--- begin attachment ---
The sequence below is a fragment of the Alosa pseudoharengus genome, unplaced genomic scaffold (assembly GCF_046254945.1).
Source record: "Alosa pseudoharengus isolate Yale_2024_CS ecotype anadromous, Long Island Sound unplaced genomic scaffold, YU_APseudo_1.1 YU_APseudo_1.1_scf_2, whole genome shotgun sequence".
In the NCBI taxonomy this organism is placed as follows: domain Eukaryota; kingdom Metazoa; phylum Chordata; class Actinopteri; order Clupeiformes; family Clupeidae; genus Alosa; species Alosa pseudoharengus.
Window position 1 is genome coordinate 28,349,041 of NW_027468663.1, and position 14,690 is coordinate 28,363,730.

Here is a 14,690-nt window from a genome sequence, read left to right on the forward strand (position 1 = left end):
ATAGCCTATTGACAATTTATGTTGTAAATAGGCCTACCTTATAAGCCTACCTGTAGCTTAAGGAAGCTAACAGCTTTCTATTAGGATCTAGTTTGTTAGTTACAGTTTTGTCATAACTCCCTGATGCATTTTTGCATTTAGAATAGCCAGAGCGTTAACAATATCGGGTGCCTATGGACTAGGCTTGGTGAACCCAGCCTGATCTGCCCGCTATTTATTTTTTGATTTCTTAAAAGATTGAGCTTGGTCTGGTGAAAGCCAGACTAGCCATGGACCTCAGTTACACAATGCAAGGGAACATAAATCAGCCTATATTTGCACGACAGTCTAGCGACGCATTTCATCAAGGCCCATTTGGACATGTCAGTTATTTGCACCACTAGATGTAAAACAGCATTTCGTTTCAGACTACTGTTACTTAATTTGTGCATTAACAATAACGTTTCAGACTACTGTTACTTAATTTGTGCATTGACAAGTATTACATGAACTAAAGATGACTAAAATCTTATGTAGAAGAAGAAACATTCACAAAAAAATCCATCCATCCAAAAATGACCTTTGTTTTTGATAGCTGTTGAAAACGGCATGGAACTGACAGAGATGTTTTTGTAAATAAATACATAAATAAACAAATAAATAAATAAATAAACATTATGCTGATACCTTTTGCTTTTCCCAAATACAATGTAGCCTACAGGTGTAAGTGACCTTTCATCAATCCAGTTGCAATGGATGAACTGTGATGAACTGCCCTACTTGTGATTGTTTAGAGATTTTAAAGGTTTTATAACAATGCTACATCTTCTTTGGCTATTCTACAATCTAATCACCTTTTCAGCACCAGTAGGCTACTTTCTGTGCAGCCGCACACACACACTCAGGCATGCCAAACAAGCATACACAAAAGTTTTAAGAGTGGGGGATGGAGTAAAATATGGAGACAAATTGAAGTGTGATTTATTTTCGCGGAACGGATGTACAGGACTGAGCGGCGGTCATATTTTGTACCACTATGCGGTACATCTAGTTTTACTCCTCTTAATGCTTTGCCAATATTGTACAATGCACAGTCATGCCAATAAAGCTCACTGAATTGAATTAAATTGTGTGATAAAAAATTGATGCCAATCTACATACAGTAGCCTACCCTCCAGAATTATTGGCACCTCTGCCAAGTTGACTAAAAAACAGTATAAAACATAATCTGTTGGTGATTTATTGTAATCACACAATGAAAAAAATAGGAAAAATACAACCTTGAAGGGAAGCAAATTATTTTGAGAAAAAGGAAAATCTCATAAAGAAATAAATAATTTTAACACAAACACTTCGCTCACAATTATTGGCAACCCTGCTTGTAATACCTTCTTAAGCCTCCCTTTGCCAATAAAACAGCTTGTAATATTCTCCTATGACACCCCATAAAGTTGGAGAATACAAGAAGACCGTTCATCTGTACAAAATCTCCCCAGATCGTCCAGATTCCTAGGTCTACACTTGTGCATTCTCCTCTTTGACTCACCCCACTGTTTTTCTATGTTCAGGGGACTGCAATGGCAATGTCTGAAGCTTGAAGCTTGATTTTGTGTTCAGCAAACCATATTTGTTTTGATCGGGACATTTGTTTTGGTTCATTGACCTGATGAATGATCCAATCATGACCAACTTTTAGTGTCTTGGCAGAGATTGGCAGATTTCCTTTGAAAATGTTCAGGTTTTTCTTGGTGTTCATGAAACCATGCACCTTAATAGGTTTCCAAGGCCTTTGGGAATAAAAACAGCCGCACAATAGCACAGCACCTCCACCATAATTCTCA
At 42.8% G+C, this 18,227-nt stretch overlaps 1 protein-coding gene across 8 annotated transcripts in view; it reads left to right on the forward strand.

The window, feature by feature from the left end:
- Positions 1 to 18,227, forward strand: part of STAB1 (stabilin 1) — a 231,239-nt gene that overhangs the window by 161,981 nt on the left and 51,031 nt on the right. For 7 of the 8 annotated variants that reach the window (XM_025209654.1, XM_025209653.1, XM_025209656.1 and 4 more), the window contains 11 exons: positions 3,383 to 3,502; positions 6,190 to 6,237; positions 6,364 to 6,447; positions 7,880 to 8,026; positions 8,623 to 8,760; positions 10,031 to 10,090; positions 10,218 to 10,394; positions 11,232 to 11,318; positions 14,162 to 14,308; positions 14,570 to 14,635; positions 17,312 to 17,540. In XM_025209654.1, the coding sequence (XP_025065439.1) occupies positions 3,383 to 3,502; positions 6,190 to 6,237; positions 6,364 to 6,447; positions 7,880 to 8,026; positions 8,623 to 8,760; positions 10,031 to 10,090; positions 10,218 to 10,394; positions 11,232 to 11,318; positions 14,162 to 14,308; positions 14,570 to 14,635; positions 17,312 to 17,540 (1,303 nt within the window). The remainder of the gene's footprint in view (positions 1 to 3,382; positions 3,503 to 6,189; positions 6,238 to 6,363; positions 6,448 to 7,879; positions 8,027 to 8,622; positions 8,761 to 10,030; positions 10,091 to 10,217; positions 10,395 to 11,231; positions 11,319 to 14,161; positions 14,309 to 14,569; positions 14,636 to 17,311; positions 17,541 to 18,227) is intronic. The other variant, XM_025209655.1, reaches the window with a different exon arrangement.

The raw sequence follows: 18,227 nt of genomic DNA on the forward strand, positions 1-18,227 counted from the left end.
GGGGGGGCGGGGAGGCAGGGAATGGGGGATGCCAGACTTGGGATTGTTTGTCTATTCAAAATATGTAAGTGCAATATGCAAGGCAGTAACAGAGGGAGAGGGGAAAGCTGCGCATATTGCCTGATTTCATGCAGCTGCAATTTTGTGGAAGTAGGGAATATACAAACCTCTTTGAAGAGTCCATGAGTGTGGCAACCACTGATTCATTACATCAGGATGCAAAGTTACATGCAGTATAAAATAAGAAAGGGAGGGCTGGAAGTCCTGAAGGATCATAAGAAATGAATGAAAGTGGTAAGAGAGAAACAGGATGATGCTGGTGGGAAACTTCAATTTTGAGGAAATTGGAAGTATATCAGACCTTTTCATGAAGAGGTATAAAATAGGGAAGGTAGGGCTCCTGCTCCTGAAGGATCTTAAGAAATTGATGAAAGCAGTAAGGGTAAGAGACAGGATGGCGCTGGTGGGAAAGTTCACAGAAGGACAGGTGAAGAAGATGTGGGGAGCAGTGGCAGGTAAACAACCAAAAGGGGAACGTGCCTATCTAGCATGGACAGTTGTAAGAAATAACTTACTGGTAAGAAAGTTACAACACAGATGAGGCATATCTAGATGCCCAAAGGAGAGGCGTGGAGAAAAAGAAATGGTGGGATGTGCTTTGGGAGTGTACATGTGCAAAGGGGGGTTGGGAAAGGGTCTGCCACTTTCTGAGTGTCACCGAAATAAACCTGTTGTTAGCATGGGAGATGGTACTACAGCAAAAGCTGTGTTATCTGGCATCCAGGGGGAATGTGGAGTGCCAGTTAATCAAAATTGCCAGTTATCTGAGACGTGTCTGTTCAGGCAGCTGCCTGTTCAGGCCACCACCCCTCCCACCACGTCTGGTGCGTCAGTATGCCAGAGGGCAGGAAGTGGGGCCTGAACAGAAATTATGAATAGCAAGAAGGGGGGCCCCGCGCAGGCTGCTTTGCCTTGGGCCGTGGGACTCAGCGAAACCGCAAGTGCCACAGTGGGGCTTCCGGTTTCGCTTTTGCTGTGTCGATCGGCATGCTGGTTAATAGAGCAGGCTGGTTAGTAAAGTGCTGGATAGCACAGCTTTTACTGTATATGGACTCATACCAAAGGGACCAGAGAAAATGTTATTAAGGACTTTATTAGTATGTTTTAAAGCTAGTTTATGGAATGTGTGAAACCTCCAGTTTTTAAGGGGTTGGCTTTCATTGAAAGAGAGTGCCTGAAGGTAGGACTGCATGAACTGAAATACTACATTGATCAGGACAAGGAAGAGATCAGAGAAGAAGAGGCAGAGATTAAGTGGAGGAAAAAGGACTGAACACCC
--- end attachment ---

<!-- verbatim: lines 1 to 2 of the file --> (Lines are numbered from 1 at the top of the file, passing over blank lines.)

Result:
The sequence below is a fragment of the Alosa pseudoharengus genome, unplaced genomic scaffold (assembly GCF_046254945.1).
Source record: "Alosa pseudoharengus isolate Yale_2024_CS ecotype anadromous, Long Island Sound unplaced genomic scaffold, YU_APseudo_1.1 YU_APseudo_1.1_scf_2, whole genome shotgun sequence".